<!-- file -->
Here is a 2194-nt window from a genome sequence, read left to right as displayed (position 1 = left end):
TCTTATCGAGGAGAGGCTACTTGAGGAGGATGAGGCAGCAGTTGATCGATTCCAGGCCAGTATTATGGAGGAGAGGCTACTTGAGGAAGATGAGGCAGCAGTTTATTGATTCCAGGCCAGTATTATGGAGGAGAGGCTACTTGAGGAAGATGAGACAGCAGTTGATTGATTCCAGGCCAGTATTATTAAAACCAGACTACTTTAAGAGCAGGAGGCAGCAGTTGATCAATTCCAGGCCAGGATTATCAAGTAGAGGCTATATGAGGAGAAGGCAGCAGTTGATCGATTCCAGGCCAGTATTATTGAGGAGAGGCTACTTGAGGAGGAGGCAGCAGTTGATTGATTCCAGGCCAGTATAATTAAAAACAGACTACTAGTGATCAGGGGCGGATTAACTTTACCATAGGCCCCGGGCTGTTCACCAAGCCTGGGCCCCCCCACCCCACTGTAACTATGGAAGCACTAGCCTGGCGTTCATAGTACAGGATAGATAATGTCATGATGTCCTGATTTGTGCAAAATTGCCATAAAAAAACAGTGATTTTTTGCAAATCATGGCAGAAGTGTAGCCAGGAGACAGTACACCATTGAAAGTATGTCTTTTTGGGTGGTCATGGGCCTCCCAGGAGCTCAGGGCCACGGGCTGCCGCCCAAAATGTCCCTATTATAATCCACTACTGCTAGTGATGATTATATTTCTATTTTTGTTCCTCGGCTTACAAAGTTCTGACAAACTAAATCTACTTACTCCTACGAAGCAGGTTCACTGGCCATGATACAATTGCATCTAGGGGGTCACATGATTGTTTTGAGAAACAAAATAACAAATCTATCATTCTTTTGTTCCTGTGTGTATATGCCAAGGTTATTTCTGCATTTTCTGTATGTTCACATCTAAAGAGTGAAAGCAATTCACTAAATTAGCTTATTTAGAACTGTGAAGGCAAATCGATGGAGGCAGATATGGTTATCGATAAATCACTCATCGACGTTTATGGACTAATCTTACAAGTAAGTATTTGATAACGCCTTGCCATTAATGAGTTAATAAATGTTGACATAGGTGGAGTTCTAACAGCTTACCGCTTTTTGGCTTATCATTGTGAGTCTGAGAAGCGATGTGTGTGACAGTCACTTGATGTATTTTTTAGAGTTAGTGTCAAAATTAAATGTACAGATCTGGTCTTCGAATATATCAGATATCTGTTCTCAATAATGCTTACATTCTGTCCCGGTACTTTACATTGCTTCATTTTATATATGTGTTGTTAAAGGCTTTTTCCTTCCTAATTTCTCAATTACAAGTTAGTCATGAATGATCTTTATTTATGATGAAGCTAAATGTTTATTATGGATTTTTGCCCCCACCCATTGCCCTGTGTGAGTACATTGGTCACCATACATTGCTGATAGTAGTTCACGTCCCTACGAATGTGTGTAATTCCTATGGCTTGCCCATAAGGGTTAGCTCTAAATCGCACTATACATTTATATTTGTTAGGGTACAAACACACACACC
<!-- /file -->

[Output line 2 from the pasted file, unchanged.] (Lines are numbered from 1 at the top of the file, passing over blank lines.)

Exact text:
TCTTATCGAGGAGAGGCTACTTGAGGAGGATGAGGCAGCAGTTGATCGATTCCAGGCCAGTATTATGGAGGAGAGGCTACTTGAGGAAGATGAGGCAGCAGTTTATTGATTCCAGGCCAGTATTATGGAGGAGAGGCTACTTGAGGAAGATGAGACAGCAGTTGATTGATTCCAGGCCAGTATTATTAAAACCAGACTACTTTAAGAGCAGGAGGCAGCAGTTGATCAATTCCAGGCCAGGATTATCAAGTAGAGGCTATATGAGGAGAAGGCAGCAGTTGATCGATTCCAGGCCAGTATTATTGAGGAGAGGCTACTTGAGGAGGAGGCAGCAGTTGATTGATTCCAGGCCAGTATAATTAAAAACAGACTACTAGTGATCAGGGGCGGATTAACTTTACCATAGGCCCCGGGCTGTTCACCAAGCCTGGGCCCCCCCACCCCACTGTAACTATGGAAGCACTAGCCTGGCGTTCATAGTACAGGATAGATAATGTCATGATGTCCTGATTTGTGCAAAATTGCCATAAAAAAACAGTGATTTTTTGCAAATCATGGCAGAAGTGTAGCCAGGAGACAGTACACCATTGAAAGTATGTCTTTTTGGGTGGTCATGGGCCTCCCAGGAGCTCAGGGCCACGGGCTGCCGCCCAAAATGTCCCTATTATAATCCACTACTGCTAGTGATGATTATATTTCTATTTTTGTTCCTCGGCTTACAAAGTTCTGACAAACTAAATCTACTTACTCCTACGAAGCAGGTTCACTGGCCATGATACAATTGCATCTAGGGGGTCACATGATTGTTTTGAGAAACAAAATAACAAATCTATCATTCTTTTGTTCCTGTGTGTATATGCCAAGGTTATTTCTGCATTTTCTGTATGTTCACATCTAAAGAGTGAAAGCAATTCACTAAATTAGCTTATTTAGAACTGTGAAGGCAAATCGATGGAGGCAGATATGGTTATCGATAAATCACTCATCGACGTTTATGGACTAATCTTACAAGTAAGTATTTGATAACGCCTTGCCATTAATGAGTTAATAAATGTTGACATAGGTGGAGTTCTAACAGCTTACCGCTTTTTGGCTTATCATTGTGAGTCTGAGAAGCGATGTGTGTGACAGTCACTTGATGTATTTTTTAGAGTTAGTGTCAAAATTAAATGTACAGATCTGGTCTTCGAATATATCAGATATCTGTTCTCAATAATGCTTACATTCTGTCCCGGTACTTTACATTGCTTCATTTTATATATGTGTTGTTAAAGGCTTTTTCCTTCCTAATTTCTCAATTACAAGTTAGTCATGAATGATCTTTATTTATGATGAAGCTAAATGTTTATTATGGATTTTTGCCCCCACCCATTGCCCTGTGTGAGTACATTGGTCACCATACATTGCTGATAGTAGTTCACGTCCCTACGAATGTGTGTAATTCCTATGGCTTGCCCATAAGGGTTAGCTCTAAATCGCACTATACATTTATATTTGTTAGGGTACAAACACACACACC